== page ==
Tenor drones produce a fundamental pitch one octave below low A. Bass drones produce a fundamental pitch two octaves below low A. However, both drones produce higher frequency pitches called overtones. The first overtone of each is the next A up. So a tenor drone’s first overtone is the same pitch as the chanter’s low A. The bass drone’s first overtone is the same pitch as the tenor drone’s fundamental. The second overtone of each is an E. So the second overtone of a tenor drone is an E with the same frequency as the E on the chanter.
These overtones, when present with enough amplitude to be heard, manifest as a pleasant ringing sound that seems to hover over the top of the overall drone sound. Many may often hear this ringing only transiently as their pressure fluctuates enough for the ringing to fluctuate in and out. Overtone tuning is very sensitive and here’s why.
Say your chanter tunes at low A = 480 Hz, a common pitch in modern piping. This means your tenors should tune to half that at 240 Hz and the bass tunes at half that, 120 Hz. Say we are tuning our tenor drones and one is at 240 Hz but the other is at 245 Hz. They are out of tune. What you will hear is a beating frequency of 5 Hz, the difference between the two frequencies: 245 – 250 = 5; this is the wawawawawa sound produced by out of tune drones. The overtones produce their own beating frequency. For example, our 240 Hz tenor drone will have an E overtone frequency of 720 Hz. The tenor drone playing at 245 Hz will have an E overtone frequency of 735 Hz. The beating frequency between the E overtones is 735 – 720 = 15 Hz. Therefore, if you can hear this beating frequency it will sound very out of tune. That’s fifteen wawawawa in one second! If you tune the second drone down from 245 to 241 Hz, the fundamental beating frequency between the two tenor drones is now 241 – 240 = 1 Hz and the E overtone beating frequency is now 723 – 720 = 3 Hz. The beating frequencies are smaller (not quieter) so our drones are getting closer in tune.
What does this have to do with drone locking? Well, if you can’t hear the overtone frequencies all that well then you don’t have to worry about their faster beating frequency. All you have to do is get your drone fundamental beating frequency small enough that it sounds as if the drones are in tune. I believe many pipers have often favored bass dominant pipes because they feel they “lock” in tune better. Locking is piper code for drones staying in tune for a long period of time without the need for retuning. I postulate that the perception that bass dominant pipes lock better is due to the lower amplitude in overtone frequencies that make their overtone beating frequencies harder to hear. Thus, the illusion of drone locking is simply due to not being able to hear one’s drones go out of tune because the fundamental beating frequency is still too small to hear and the overtone beating frequencies are too quiet to hear. Note the difference in the words used. Too small to hear means the wawawawa is so slow it can’t be discerned. Too quiet to hear means regardless of how fast it is, you cannot hear it.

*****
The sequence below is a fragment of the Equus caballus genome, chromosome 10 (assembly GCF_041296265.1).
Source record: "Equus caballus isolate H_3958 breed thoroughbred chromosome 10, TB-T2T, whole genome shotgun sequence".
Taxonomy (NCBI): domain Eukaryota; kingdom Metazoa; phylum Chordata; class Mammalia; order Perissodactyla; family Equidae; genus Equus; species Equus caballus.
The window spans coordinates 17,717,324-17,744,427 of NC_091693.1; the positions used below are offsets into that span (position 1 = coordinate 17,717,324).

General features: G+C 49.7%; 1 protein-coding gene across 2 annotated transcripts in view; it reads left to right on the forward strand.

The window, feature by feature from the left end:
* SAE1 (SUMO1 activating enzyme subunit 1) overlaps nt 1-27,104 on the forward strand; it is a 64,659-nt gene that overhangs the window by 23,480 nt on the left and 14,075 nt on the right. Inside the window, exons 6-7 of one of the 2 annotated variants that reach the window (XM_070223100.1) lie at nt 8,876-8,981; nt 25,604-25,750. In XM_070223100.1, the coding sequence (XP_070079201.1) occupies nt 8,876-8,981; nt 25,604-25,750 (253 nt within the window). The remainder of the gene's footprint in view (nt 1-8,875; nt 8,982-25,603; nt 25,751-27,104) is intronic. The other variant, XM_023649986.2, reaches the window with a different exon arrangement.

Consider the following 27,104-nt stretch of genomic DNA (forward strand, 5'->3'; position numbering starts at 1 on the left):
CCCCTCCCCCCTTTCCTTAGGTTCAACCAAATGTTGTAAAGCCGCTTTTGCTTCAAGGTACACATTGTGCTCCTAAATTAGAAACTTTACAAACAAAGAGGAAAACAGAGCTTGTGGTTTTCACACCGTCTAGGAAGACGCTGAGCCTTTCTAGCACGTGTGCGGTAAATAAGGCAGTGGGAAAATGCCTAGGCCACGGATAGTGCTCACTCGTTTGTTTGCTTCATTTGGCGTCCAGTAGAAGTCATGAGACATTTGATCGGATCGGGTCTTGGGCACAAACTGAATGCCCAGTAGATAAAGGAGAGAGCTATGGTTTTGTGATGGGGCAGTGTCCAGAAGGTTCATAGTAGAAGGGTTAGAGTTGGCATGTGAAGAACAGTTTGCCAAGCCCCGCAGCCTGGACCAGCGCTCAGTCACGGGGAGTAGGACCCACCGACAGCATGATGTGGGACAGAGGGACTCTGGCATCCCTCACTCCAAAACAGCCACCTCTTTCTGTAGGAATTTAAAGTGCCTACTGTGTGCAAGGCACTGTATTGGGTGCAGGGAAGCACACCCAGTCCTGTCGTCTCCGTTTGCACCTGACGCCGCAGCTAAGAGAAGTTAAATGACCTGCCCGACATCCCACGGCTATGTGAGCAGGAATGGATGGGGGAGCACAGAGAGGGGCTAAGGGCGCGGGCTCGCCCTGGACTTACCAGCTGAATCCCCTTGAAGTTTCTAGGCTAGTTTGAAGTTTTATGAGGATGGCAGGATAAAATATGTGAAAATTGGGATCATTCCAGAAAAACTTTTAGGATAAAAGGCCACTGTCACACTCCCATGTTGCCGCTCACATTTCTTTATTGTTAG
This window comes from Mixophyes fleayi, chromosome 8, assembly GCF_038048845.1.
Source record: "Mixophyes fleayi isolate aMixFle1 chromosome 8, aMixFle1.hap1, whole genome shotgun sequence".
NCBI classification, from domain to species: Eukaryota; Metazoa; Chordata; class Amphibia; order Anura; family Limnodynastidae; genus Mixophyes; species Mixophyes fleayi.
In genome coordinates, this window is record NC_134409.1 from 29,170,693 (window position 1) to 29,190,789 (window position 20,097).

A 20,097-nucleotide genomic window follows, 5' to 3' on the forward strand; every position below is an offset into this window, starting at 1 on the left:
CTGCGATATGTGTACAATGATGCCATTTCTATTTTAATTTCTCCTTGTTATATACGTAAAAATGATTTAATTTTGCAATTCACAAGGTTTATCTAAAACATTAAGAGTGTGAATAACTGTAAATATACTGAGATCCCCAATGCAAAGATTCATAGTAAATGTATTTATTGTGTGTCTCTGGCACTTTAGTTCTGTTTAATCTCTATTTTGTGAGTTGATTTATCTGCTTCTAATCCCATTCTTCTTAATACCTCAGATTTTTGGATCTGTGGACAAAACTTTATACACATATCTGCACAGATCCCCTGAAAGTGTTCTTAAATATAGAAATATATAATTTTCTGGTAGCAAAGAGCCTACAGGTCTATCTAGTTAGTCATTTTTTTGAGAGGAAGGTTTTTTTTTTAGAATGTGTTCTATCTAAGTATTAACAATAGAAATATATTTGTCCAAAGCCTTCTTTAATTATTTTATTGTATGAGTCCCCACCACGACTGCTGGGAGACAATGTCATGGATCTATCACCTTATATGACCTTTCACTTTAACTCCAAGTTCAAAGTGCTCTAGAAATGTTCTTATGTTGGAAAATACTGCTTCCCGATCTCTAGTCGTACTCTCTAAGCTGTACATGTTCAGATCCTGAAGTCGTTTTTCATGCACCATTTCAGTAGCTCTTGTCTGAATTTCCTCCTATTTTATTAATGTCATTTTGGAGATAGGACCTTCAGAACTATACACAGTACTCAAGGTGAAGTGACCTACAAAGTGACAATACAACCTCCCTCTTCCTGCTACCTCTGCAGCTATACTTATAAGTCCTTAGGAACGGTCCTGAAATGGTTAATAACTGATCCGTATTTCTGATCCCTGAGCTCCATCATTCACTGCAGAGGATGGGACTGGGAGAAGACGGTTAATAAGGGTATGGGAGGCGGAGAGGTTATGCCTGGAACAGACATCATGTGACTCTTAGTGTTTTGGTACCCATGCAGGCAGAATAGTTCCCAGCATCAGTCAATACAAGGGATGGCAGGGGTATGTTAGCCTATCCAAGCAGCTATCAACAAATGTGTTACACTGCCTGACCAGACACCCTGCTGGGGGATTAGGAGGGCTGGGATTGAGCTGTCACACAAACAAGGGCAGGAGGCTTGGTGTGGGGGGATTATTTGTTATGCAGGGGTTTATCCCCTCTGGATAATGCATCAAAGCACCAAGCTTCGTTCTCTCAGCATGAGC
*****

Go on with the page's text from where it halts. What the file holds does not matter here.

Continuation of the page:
I offer an audio sample to guide your understanding. This is made possible by a bum reed the manufacturer has already replaced. This bum reed needed a replacement because it sounds terrible. It produces this huge, nasty overtone that just hurts to listen to. Which makes it a great reed to prove my point, you can definitely hear the fundamental beating frequency along with an overtone beating frequency. You may need to turn up the volume to a setting that is generally considered too loud to be able to discern both beating frequencies. Notice how much smaller the fundamental beating frequency is relative to the high pitched, grating overtone beating frequency. Even near the end of the audio file when the drones are pretty close to in tune, you hear the overtone beating frequency go in and out as I try to find the perfect tuning spot for the second drone. It’s almost impossible and so I will never use this reed in public or even in private, hence why I asked for a replacement.
I have received a copy of Mode Locking and the Highland Bagpipe by John Kidd and Peter J. Lindstrom published in Sonus, Vol. 32 No. 2, 2012. I found a couple of statements from the article interesting, they are as follows:
“Preliminary measurements have shown that the effect is real. The phenomenon has not yet been quantified by detailed measurements of instruments of our design. The instruments to be measured must be of this design because those made in the traditional manner, and not modified, will not mode lock.”
“Pipes with abrupt changes in cross section of the drone interiors and cylindrically bored stocks will not mode lock.”
To paraphrase, “single reed” mode locking is specifically the coherence, if you will, of the fundamental with the overtones and occurs very quickly, within the first second of playing a tone on an instrument. “Multiple reed” mode locking is the coherence between two instruments, e.g. two tenor drones.
Mode lock = Phase lock + Frequency lock
By measuring the frequency of the two tenors of the specially designed pipe they determined it took over 30 seconds for them to frequency lock. They made no determination for phase locking.
“Instruments made in the traditional way do not mode lock; however, there are several examples of modified pipes with tapered, but not flared, stocks that have mode locked.” Examples given in the article include: John MacFadyen’s Hendersons (mode locked in 20 minutes), Colin MacMellan’s (Lellan’s?) MacDougals, and Robertson pipes in generally (mode locked in 20 to 30 minutes) due to tapered stocks.
MacDougal designed the bell of the drones (a low pass filter) to allow only the fundamental and a couple overtones to pass. It is also claimed that MacDougals exhibit papered (tapered?) stocks and internal bore chamfering. Mode locking occurs in about 20 minutes.